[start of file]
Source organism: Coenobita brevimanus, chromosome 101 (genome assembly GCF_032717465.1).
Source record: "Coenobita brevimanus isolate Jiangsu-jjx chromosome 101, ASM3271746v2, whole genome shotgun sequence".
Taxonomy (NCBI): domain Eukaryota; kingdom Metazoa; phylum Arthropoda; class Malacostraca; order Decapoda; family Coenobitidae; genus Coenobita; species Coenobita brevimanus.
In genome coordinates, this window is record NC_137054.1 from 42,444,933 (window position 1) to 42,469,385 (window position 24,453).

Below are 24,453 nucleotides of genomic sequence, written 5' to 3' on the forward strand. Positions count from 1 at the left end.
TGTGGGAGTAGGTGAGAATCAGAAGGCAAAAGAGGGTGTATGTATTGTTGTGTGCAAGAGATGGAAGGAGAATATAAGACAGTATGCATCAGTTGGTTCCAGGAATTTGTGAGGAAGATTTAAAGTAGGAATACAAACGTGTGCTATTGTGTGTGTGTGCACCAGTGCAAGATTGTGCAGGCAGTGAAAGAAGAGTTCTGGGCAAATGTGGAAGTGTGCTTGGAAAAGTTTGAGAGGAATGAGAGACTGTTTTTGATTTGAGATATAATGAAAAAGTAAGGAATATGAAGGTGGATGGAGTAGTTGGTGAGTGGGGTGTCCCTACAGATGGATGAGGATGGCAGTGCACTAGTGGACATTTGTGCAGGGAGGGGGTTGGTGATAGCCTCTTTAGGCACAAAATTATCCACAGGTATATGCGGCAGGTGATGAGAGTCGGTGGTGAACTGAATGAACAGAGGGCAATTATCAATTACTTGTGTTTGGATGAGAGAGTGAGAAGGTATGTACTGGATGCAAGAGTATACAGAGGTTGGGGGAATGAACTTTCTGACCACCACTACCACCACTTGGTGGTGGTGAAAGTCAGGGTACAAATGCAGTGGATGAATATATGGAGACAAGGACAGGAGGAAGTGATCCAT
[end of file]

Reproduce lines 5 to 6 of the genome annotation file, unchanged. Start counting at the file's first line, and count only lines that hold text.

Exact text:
Below are 24,453 nucleotides of genomic sequence, written 5' to 3' on the forward strand. Positions count from 1 at the left end.
TGTGGGAGTAGGTGAGAATCAGAAGGCAAAAGAGGGTGTATGTATTGTTGTGTGCAAGAGATGGAAGGAGAATATAAGACAGTATGCATCAGTTGGTTCCAGGAATTTGTGAGGAAGATTTAAAGTAGGAATACAAACGTGTGCTATTGTGTGTGTGTGCACCAGTGCAAGATTGTGCAGGCAGTGAAAGAAGAGTTCTGGGCAAATGTGGAAGTGTGCTTGGAAAAGTTTGAGAGGAATGAGAGACTGTTTTTGATTTGAGATATAATGAAAAAGTAAGGAATATGAAGGTGGATGGAGTAGTTGGTGAGTGGGGTGTCCCTACAGATGGATGAGGATGGCAGTGCACTAGTGGACATTTGTGCAGGGAGGGGGTTGGTGATAGCCTCTTTAGGCACAAAATTATCCACAGGTATATGCGGCAGGTGATGAGAGTCGGTGGTGAACTGAATGAACAGAGGGCAATTATCAATTACTTGTGTTTGGATGAGAGAGTGAGAAGGTATGTACTGGATGCAAGAGTATACAGAGGTTGGGGGAATGAACTTTCTGACCACCACTACCACCACTTGGTGGTGGTGAAAGTCAGGGTACAAATGCAGTGGATGAATATATGGAGACAAGGACAGGAGGAAGTGATCCAT